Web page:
Have a look at our new Handbook: "Transitioning from Monolith to Microservices"!  Discover →

Back to the list
Episode 73 · Nov 1, 2022

Ken Kantzer on Secure Development With Code Audits

Featuring Ken Kantzer, VP of Engineering at FiscalNote
Apple Podcasts Google Podcasts Spotify

With so much sensitive data going on through software applications, software products need to be robust enough to protect its users from malicious actors. VP of Engineering Ken Kantzer believes successful code audits combine the efforts of management, software engineers, and cybersecurity to create a safer web environment. In this episode, Ken shares with us how code audits are a way of judging the integrity of code and determining if it is built in a way that would secure its users’ data.

Edited transcription

Ken Kantzer is the vice president of engineering at FiscalNote, a tech company specializing in global policy and market intelligence software products. Oddly enough, Ken was promoted to his current position after serving in the company as head of security, a move Ken believes was possible thanks to his commitment to getting things done. His work habits come from his varied experience. Before joining FiscalNote, he recalls taking part in a variety of projects, “from being a founder at a startup, up to being the head of engineering at a medium, late-stage startup.”

Leading/leadership code audits

Ken recognizes that being in the position of managing teams, whether it is engineering or security teams, starts by understanding “the importance of clarity in setting a vision” for them. With a clearly defined strategy, teams can depend on leadership for guidance and have autonomy for working and making decisions.

However, Ken understands that autonomy does not imply keeping a distance from teams’ everyday work and challenges. In turn, he encourages connecting with them, even if it means involving in menial tasks. “If you suspect there might be a problem somewhere, start going to that team standup, see for yourself what’s happening in that standup, what’s happening with that team; it allows you to very quickly debug”, Ken says.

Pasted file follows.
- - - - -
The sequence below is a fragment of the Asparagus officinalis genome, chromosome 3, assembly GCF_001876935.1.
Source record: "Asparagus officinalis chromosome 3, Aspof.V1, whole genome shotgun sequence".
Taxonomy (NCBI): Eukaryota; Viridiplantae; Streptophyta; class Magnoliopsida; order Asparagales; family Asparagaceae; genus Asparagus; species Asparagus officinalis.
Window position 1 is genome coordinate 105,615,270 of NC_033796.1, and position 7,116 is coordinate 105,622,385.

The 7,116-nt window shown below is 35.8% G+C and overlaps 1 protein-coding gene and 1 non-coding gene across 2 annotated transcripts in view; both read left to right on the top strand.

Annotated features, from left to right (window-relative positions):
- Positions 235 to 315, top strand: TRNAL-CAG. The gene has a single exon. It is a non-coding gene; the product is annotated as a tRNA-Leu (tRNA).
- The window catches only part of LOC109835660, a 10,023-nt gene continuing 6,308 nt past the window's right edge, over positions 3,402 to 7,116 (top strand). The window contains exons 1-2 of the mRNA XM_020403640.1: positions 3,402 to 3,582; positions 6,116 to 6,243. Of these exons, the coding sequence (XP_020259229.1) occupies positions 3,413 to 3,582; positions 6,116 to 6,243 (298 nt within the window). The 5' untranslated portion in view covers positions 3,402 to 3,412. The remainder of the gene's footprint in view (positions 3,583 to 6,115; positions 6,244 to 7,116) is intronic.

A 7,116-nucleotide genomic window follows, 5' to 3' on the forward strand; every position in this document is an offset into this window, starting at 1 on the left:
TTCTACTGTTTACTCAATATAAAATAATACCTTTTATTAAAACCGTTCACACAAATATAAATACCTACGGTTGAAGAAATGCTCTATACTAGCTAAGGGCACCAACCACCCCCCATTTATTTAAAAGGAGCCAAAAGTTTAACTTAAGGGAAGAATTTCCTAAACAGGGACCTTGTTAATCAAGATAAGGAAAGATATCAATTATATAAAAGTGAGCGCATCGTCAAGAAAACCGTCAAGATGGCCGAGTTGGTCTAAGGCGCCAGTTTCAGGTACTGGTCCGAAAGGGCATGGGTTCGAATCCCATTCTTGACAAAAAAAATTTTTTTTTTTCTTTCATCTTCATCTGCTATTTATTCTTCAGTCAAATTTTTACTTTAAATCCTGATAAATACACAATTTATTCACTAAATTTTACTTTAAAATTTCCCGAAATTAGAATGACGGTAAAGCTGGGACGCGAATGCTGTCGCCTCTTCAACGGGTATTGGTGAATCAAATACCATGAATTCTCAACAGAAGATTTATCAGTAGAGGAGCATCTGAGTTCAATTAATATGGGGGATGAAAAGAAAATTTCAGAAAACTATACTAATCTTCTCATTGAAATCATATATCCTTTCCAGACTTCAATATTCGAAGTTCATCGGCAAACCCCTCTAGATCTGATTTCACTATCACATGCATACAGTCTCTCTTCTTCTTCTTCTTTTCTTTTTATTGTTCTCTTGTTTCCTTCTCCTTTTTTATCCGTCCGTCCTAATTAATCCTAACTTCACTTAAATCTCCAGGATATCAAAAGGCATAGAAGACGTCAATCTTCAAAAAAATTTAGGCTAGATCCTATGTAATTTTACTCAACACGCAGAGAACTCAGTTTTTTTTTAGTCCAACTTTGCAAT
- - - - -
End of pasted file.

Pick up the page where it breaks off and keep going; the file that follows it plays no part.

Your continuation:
Ken observed this hands-on approach when leading security teams in penetration tests and code audits. Code audits are meant to find vulnerabilities in code that potential bad actors could use harmfully. Ken describes pentest and code audit approaches as a spectrum of two extremes:

  • Black box testing: Finding vulnerabilities from the outside and without access to the system backend.
  • White box testing: Finding vulnerabilities alongside developers and with access to the code and its infrastructure, as well as dev environments and documentation.

When it comes to code auditing, Ken prefers white-box testing. By evaluating the code, code audits guide the engineers responsible for writing security measures within the code. In this way, code audits can also have inferences in other aspects of the code and its architecture.

To start an audit, Ken has his security team meet the engineering teams to provide a product walkthrough. This helps his audit team to focus, while also helping them to “understand the business side and what the product is meant for and what are the major use cases of it.” It also helps security teams to know when they find something critical to the product’s functioning, and, likewise, if a vulnerability is not as important or impactful.

White box testing can also help to identify security issues within the organization or point out inadequacies. According to Ken, the tools developer teams provide, as in the case of setting up a test environment for the product demo, are “a great insight into people’s DevOps practices and how easily automatable their local setup was.”

Tips for security awareness